CMS spread option

A CMS spread option is similar to a regular cap/floor option. The difference is that whereas in a regular cap/floor the underlying is usually a reference rate, in a CMS spread cap/floor the underlying is the spread between the yields of two different swap rates.

How does a CMS spread cap/floor work? It usually consists of a series of options which are also known as caplets/floorlets. Each caplet/floorlet ensures the buyer protection for a single payment period. A cap protects against an increase in the spread, whereas a floor protects against an inversion or reduction in the swap rate spread. On each fixing date, if the underlying is above the strike (for a cap) or below the strike (for a floor) the buyer receives a payout.

The general formula for the payout is as follows: Max(Strike - (Gearing1*Index1 - Gearing2*Index2), 0)

Usually the underlying rates are set in-advance, i.e., it is set at the start of each payment period and paid at the end of that payment period. However, it can also be set in-arrears. That means that it is set at the end of the payment period, on the same date the payment itself is made.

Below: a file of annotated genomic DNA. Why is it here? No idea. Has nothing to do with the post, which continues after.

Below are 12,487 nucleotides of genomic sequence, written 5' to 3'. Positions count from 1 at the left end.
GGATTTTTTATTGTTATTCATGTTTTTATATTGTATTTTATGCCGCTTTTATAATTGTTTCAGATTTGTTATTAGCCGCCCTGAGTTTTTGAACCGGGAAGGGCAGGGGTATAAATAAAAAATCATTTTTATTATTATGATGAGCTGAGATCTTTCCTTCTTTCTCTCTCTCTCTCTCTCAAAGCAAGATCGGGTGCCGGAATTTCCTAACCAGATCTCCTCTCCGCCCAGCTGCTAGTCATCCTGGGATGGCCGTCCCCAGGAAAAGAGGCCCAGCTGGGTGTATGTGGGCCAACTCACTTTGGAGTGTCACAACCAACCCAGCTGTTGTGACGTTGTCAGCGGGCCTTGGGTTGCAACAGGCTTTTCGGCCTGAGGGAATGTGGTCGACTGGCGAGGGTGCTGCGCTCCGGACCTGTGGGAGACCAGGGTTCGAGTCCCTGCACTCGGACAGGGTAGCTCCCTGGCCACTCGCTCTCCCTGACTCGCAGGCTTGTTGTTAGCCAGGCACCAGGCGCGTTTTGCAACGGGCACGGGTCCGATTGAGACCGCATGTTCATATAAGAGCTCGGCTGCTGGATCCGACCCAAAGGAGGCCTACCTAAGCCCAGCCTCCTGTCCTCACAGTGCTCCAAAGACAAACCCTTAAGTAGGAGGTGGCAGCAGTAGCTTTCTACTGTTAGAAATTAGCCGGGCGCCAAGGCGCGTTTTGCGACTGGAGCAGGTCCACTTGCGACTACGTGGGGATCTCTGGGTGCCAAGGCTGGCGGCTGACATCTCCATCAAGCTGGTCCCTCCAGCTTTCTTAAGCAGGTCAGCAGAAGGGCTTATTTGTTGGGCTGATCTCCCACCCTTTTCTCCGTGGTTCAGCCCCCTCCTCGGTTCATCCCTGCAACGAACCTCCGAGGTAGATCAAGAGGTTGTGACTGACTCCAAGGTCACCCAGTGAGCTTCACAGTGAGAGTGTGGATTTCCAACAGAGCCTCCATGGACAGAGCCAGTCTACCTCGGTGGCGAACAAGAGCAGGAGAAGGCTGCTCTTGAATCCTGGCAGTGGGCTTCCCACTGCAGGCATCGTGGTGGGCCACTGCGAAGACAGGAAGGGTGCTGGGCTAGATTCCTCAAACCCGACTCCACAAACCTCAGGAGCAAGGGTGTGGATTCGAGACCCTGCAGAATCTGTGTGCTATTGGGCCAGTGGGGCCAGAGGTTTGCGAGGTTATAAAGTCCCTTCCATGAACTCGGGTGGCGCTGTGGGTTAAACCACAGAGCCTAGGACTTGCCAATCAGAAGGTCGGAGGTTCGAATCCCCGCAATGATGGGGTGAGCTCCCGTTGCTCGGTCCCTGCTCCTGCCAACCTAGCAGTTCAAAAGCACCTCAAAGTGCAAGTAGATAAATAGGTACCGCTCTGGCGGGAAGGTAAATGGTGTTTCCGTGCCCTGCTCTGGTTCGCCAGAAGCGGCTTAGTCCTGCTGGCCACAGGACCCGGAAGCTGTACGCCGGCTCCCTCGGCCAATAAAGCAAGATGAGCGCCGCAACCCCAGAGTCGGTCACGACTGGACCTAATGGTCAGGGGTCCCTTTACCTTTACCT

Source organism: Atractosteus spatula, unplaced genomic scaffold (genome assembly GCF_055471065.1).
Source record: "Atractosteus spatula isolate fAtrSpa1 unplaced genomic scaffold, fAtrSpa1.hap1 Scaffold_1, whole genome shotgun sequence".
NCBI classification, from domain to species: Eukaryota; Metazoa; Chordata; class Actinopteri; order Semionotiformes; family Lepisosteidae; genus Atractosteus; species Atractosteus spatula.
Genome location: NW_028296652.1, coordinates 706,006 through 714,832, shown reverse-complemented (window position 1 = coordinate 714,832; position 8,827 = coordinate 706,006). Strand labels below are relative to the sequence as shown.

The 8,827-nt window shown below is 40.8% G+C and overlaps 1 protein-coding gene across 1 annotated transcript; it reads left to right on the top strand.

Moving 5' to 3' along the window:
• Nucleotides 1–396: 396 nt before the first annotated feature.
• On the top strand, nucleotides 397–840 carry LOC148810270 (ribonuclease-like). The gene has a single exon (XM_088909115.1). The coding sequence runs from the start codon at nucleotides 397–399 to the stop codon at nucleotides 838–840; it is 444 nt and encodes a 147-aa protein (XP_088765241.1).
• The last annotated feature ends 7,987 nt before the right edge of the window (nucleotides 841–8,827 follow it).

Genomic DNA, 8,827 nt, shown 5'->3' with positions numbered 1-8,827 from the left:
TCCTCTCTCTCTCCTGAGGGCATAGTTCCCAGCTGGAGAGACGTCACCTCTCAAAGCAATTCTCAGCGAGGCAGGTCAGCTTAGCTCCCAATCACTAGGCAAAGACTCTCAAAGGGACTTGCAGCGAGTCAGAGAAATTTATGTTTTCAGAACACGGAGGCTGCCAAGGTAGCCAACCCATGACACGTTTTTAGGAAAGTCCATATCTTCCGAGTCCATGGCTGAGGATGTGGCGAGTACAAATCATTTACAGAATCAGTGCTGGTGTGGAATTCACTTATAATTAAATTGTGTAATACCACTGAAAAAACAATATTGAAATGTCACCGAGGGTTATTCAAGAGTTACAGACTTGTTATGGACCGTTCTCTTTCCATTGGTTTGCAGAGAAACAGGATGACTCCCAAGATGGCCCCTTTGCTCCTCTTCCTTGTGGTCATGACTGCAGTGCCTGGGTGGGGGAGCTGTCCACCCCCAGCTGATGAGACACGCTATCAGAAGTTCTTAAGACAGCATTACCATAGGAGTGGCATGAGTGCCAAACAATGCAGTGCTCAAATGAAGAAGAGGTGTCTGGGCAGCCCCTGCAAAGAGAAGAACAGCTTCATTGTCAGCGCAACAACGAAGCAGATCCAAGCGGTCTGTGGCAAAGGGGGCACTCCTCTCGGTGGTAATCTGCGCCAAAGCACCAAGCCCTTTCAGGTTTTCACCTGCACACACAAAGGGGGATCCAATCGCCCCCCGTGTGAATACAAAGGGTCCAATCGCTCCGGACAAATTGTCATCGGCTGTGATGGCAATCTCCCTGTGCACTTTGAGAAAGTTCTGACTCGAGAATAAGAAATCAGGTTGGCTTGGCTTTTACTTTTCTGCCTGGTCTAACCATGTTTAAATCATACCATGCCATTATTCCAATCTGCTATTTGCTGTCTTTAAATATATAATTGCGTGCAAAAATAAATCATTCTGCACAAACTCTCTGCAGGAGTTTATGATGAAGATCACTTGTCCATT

What is the gearing factor? When you define swap rates to be used, you can also define what percentage of each swap rate to be used in the payout calculation. You do this by entering a number into the Gearing field. The default is 1, which represents 100%. Alternatively, you can enter, for example 0.5 which represents 50% or 1.5 which represents 150%. What are the advantages of a CMS spread option? Typically banks use CMS spread options to hedge the CMS spread swaps that they have entered into with customers.

A CMS spread option is an efficient way to exercise a view on the shape of the yield curve. In environments where the yield curve is very flat, the forecasted spread is typically around zero. However from historical analysis, yield curves tend to be characterized by low short term rates relative to longer term rates. In recent times for example, the 10 years – 2 year spread in USD has been as high as 200bp. Therefore, in markets where yield curves are currently flat, an investor could purchase a CMS spread cap based on a 10 year – 2 year spread for a relatively low price. Subsequently, if over the tenor of the option the curve normalizes, the investor will be in-the-money and generate a significant gain.

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